What is green power?
Green power is a term used to describe electricity generated from renewable resources,
such as solar, wind, geothermal, small hydro, and biomass, which have the least amount of environmental
impact. These "environmental friendly" resources, provide the consumer an alternative means to conventional
electricity generated from coal, nuclear power, natural gas, oil, and large-scale hydro plants.
Currently, coal power plants produce the largest share of the world's energy needs. However,
this inexpensive method causes the most damage to the environment in the form of toxic emissions.
These toxic emissions, sulfur dioxide and nitrogen oxides, combined with water cause acid rain and
attribute to global warming.
The sun provides an endless supply of energy daily. Solar energy uses the sun's radiation to produce
electricity in two ways, solar thermal and photovoltaic (PV) applications. Solar thermal is a collection
of the sun's radiant energy to produce heat, generally for water heating. Photovoltaic systems convert
the sunlight to electricity through the use of photovoltaic cells or modules. This technology introduced
in the early 1970's for the US space program has decreased significantly in cost from approximately
$300 to about $4 per watt. Photovoltaic systems are typically used in rural settings were the cost of
connecting to the "grid" are too costly. Although every location on Earth receives sunlight, the amount
received varies greatly depending on geographical location, time of day, season and clouds.
The southwestern United States is one of the world's best areas for sunlight. This desert region
receives almost twice the sunlight as other regions in the United States.
This form of clean renewable energy, which emits no air pollution, is produced using wind
turbines or windmills to create electricity. The U.S. currently has more than 1,600 megawatts of
installed capacity and produces about 3 billion kilowatt-hours of electricity each year.
Three of the largest wind farms are located in southern and central California. The wind energy
produced in California provides residents millions of kilowatt-hours of electricity every year.
The nation's largest turbine in Michigan, consisting only of propellers, a gearbox, and a generator,
saves 600 tons of coal a year. Wind farms can generate electricity for as low as 4¢ to 7¢ per kilowatt-hour.
Deep beneath the earth's surface, hot magma heats the underlying water or steam converting it to
electricity. Geothermal resources vary in temperature. Low-to moderate temperature
(20°C to 150°C)
geothermal resources are used to provide direct heat for homes and industry, while the high temperature
(above 150°C) geothermal resources are used in electric power generation. Geothermal plants are very
economical and have minimal environmental impacts as well as produce only one-sixth of the carbon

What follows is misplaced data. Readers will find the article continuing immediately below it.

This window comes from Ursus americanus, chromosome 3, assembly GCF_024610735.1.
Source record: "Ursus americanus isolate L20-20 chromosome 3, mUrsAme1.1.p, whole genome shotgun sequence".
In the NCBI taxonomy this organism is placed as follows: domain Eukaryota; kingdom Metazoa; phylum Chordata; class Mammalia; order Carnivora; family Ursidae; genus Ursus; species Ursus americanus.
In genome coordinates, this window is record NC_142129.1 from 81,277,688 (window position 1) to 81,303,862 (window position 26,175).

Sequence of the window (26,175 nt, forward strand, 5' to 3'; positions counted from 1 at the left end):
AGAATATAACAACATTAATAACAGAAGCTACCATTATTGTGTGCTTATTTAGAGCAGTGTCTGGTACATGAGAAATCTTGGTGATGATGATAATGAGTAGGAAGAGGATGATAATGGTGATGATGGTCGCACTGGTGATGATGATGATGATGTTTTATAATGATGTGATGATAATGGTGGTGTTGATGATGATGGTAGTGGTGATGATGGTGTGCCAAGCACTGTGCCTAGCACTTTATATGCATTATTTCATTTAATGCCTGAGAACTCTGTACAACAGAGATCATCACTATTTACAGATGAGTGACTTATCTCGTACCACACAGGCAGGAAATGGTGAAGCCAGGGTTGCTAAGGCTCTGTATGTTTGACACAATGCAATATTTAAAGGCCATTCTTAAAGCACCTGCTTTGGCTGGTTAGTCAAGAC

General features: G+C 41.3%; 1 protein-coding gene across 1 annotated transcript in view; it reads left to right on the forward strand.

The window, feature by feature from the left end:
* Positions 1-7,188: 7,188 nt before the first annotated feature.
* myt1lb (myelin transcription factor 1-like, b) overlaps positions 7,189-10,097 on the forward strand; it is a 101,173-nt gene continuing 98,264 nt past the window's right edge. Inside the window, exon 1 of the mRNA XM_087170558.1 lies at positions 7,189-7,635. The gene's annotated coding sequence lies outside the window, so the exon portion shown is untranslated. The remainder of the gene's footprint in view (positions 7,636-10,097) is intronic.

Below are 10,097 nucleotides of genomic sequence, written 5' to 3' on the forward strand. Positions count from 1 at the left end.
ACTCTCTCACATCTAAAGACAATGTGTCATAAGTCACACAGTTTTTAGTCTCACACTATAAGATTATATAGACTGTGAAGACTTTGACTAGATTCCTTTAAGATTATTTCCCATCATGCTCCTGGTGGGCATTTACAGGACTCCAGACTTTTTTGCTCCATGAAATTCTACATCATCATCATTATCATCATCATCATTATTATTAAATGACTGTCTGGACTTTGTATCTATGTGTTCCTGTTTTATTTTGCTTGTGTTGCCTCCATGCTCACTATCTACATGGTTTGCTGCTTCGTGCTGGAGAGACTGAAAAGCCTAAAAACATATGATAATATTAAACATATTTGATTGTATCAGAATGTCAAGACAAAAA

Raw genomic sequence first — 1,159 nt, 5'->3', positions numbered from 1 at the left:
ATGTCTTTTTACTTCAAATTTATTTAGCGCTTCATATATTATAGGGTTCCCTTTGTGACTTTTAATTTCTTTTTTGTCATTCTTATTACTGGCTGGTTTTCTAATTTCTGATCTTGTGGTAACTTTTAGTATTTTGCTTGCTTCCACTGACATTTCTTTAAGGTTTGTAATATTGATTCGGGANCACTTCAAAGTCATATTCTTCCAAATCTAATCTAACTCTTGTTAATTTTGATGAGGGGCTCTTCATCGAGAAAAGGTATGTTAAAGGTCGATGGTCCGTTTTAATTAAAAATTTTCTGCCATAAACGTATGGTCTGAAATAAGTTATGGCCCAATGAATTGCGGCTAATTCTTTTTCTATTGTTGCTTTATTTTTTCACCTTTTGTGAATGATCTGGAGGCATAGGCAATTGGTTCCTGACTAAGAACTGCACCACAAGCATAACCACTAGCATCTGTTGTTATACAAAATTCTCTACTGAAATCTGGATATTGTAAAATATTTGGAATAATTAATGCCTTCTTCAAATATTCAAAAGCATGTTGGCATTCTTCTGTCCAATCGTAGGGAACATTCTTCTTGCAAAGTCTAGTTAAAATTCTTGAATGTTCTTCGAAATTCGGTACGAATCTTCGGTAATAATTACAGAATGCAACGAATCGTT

dioxide that a natural gas fueled electrical generating power plant produces. The cost of geothermal
energy varies; it can be as low as $0.015 to 3.5 cents per kilowatt-hour.
Biomass plants burn organic material, such as waste, wood and agricultural and animal waste to
produce energy. This clean, renewable, and indigenous energy uses two methods to convert biomass to
electricity. Solid biomass fuels are burned in a broiler. The fuel turns to steam which is then used
to turn a turbine generator to produce electricity. The second method involves gasifying the fuels to be
burned and used as electricity. U.S. utilities use biomass to generate more than 7,500 megawatts of
electricity-enough power to meet the energy needs of several million households. Today, various forms
of biomass energy account for nearly 4 percent of all energy consumed in the US and 45 percent of
renewable energy used in the US.
Transforming the energy of falling water by using hydraulic turbines generates hydroelectric power.
Hydroelectric power is classified as either large-scale or small-scale. Small-scale hydro differs
significantly from large-scale hydro in terms of its environmental impacts. Large-scale hydro plants
require the construction of dams and reservoir tanks. Large-scale hydro impacts its surrounding environment
by restricting the water flow through the use of a dam, thus restricting the fish flow, wildlife,
and affecting the entire ecosystem. Small-scale hydro facilities are positioned by rivers or canals
causing less of an environmental impact on the surrounding ecosystem. Hydroelectric plants less than
30 megawatts (MW) in size are considered small-scale hydro and qualify as a renewable resource.
Rapidly moving water is directed through tunnels to rotate turbines, creating mechanical energy.
This energy is converted to electric energy by a generator. Unlike other energy sources such as fossil
fuels, water is not destroyed during the production of electricity-it can be reused for other purposes.